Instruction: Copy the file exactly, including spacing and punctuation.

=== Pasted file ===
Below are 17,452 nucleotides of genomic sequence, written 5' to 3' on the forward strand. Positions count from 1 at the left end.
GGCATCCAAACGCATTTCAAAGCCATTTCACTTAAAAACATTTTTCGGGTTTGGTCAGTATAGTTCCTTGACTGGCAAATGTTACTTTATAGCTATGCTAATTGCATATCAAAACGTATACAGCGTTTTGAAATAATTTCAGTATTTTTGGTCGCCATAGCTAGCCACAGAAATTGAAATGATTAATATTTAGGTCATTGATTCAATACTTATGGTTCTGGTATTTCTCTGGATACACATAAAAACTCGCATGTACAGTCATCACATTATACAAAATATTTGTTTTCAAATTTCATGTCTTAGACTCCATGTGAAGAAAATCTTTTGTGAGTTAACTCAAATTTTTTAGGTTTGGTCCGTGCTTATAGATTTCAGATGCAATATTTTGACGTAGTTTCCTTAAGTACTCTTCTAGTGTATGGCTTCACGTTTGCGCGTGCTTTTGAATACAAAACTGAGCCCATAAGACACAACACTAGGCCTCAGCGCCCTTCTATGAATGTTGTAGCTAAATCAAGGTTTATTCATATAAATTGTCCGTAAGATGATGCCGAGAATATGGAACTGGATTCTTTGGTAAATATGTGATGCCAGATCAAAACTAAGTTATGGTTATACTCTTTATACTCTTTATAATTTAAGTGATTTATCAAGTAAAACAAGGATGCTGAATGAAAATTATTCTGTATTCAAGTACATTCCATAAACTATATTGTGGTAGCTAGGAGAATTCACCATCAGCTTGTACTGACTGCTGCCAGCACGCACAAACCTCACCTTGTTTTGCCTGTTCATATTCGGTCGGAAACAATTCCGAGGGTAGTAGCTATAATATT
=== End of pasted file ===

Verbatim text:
Below are 17,452 nucleotides of genomic sequence, written 5' to 3' on the forward strand. Positions count from 1 at the left end.
GGCATCCAAACGCATTTCAAAGCCATTTCACTTAAAAACATTTTTCGGGTTTGGTCAGTATAGTTCCTTGACTGGCAAATGTTACTTTATAGCTATGCTAATTGCATATCAAAACGTATACAGCGTTTTGAAATAATTTCAGTATTTTTGGTCGCCATAGCTAGCCACAGAAATTGAAATGATTAATATTTAGGTCATTGATTCAATACTTATGGTTCTGGTATTTCTCTGGATACACATAAAAACTCGCATGTACAGTCATCACATTATACAAAATATTTGTTTTCAAATTTCATGTCTTAGACTCCATGTGAAGAAAATCTTTTGTGAGTTAACTCAAATTTTTTAGGTTTGGTCCGTGCTTATAGATTTCAGATGCAATATTTTGACGTAGTTTCCTTAAGTACTCTTCTAGTGTATGGCTTCACGTTTGCGCGTGCTTTTGAATACAAAACTGAGCCCATAAGACACAACACTAGGCCTCAGCGCCCTTCTATGAATGTTGTAGCTAAATCAAGGTTTATTCATATAAATTGTCCGTAAGATGATGCCGAGAATATGGAACTGGATTCTTTGGTAAATATGTGATGCCAGATCAAAACTAAGTTATGGTTATACTCTTTATACTCTTTATAATTTAAGTGATTTATCAAGTAAAACAAGGATGCTGAATGAAAATTATTCTGTATTCAAGTACATTCCATAAACTATATTGTGGTAGCTAGGAGAATTCACCATCAGCTTGTACTGACTGCTGCCAGCACGCACAAACCTCACCTTGTTTTGCCTGTTCATATTCGGTCGGAAACAATTCCGAGGGTAGTAGCTATAATATT